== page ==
The second, and inevitably the blurrier, of the two pictures is one of matricentricity, or female-centeredness. The term matricentricity (or matrifocality) is sometimes used by social scientists to describe a situation in which a modern nuclear family is deprived of its adult male member, turning it into a dyadic, or mother-and-child, family. When used to describe a hypothesized prehistoric family pattern, however, matricentricity designates a family consisting of a mother with her children in which no adult male has ever been a member. The presumptive reason for the lack of social paternity in this type of family is that physiological paternity is either unknown or disregarded. (Among unacculturated Melanesians and Australian aborigines today, physiological paternity is considered illusory on the grounds that pregnancy is caused by philoprogenitive ancestral spirits. But the social paternity of a husband with regard to his wife's children is considered real and institutionally binding.(76) ) Although none of the family structures known to history or ethnography is matricentric in this hypothesized sense, such matricentricity is the rule among most other mammalian species, including our nearest relatives, the great apes. (Popular magazine articles and television programs dealing with pongid behavior often describe a dominant gorilla male as "the head of the family" when, in ethological fact, he is the head of a community. Even if the community in question is a troop of no more than a dozen individuals, that community still contains subunits consisting of mothers with immature offspring - these subunits being matricentric families. There is, moreover, no evidence that any adult male gorilla knows which juveniles are his own genetic offspring. Toward all juveniles he typically displays protective behavior which is "paternal" without being possessive.)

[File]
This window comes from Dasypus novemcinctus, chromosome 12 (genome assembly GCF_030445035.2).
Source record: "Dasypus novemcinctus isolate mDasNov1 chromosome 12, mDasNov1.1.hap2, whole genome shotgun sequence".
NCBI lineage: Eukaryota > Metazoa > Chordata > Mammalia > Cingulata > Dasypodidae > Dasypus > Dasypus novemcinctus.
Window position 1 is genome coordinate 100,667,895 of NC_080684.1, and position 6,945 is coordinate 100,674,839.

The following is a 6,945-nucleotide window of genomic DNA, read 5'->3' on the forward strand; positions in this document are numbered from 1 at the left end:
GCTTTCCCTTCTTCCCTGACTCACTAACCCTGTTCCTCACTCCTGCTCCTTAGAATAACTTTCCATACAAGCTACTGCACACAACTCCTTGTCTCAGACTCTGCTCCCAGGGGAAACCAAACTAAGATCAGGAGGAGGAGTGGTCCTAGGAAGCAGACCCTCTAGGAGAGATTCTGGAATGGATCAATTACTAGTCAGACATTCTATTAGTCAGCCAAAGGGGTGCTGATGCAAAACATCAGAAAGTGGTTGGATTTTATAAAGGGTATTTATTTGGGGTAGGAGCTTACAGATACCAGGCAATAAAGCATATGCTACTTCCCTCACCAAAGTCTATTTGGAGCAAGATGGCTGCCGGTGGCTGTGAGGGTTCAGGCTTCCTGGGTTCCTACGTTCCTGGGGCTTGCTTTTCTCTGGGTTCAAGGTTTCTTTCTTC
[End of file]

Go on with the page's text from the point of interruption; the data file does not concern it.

To call the aureal family matricentric, then, is to suggest that the core of that family was a fertile woman. Mothers were, in this view, quite literally the centers of their families. Children looked to them for milk, for love, and (more rarely, in such a secure environment) for comfort. Men, on the other hand, regarded women as uniquely endowed creators of the most precious possible creation: children. For, while both sexes gave pleasure, only mature females gave birth. Women, then, had no need, much less any desire, to dominate or control juveniles or adult men. In the aureal Heaven-on-Earth, adult women were automatically the "stars" round which other human bodies (figuratively) orbited.